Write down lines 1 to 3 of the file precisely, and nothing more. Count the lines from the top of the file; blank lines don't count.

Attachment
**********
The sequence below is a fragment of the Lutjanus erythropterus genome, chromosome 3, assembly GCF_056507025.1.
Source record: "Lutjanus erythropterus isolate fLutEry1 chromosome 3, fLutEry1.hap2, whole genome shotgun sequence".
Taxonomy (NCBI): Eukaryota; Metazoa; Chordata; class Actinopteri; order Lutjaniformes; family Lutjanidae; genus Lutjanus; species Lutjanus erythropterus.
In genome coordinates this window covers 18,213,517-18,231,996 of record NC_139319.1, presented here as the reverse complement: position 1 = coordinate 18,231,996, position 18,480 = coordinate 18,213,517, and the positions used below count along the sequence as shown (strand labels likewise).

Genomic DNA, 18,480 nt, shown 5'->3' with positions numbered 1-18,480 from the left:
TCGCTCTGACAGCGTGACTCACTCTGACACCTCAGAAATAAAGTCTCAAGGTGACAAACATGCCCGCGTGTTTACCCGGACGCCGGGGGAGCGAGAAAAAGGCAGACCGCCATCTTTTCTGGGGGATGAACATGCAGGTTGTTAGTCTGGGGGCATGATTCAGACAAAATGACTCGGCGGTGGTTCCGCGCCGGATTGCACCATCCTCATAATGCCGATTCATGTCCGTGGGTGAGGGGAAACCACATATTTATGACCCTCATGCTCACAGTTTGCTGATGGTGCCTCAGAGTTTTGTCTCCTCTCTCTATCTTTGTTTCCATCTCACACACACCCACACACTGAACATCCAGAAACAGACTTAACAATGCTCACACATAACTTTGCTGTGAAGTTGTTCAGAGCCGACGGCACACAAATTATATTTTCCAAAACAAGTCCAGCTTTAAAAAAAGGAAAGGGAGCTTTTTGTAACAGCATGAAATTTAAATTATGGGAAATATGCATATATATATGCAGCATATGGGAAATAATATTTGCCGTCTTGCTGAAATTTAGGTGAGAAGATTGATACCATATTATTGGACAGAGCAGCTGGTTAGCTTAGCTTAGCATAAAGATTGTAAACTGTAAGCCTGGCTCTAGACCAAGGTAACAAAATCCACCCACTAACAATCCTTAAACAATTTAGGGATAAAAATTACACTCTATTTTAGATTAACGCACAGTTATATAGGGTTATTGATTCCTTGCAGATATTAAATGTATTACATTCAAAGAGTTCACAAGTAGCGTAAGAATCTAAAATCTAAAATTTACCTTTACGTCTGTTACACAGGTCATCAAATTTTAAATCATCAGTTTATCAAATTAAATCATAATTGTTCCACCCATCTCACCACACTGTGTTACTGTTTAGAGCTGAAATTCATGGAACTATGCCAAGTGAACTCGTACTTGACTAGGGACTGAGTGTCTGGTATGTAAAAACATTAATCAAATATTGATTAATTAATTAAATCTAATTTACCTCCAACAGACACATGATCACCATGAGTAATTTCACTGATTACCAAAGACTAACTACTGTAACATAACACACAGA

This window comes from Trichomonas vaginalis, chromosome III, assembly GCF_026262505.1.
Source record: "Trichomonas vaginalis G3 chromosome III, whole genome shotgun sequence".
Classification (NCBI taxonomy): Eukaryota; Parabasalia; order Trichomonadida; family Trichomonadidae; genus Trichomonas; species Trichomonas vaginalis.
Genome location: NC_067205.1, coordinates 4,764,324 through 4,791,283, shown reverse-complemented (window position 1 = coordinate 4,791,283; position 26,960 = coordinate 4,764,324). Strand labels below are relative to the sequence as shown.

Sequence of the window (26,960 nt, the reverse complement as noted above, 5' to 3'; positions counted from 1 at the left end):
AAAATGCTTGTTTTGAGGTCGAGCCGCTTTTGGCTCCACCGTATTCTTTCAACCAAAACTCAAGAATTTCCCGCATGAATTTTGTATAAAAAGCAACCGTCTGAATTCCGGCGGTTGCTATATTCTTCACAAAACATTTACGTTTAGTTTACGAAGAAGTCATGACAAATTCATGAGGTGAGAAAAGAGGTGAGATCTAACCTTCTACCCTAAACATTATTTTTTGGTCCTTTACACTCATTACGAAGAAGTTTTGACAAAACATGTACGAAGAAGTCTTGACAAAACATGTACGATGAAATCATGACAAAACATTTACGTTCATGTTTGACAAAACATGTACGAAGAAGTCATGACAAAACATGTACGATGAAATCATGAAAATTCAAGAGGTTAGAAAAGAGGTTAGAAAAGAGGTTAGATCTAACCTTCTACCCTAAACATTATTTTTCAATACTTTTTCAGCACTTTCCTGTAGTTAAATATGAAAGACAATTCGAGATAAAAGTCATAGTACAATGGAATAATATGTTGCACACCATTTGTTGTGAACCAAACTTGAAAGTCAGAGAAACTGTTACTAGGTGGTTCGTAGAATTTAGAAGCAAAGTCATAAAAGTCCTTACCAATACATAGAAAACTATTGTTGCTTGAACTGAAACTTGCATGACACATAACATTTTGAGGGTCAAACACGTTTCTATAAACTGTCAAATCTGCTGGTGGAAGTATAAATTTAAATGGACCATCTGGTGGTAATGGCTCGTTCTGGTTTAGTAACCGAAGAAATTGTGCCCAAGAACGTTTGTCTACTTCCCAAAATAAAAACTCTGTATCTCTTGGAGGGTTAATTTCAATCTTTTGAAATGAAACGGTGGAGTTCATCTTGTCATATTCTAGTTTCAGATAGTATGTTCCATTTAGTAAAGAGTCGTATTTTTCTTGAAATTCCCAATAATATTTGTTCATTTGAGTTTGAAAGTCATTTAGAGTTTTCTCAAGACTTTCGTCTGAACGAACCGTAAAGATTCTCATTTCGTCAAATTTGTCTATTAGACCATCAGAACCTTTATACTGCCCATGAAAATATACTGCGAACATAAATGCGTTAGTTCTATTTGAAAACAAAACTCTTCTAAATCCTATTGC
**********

The sequence below is a fragment of the Lutjanus erythropterus genome, chromosome 3, assembly GCF_056507025.1.
Source record: "Lutjanus erythropterus isolate fLutEry1 chromosome 3, fLutEry1.hap2, whole genome shotgun sequence".
Taxonomy (NCBI): Eukaryota; Metazoa; Chordata; class Actinopteri; order Lutjaniformes; family Lutjanidae; genus Lutjanus; species Lutjanus erythropterus.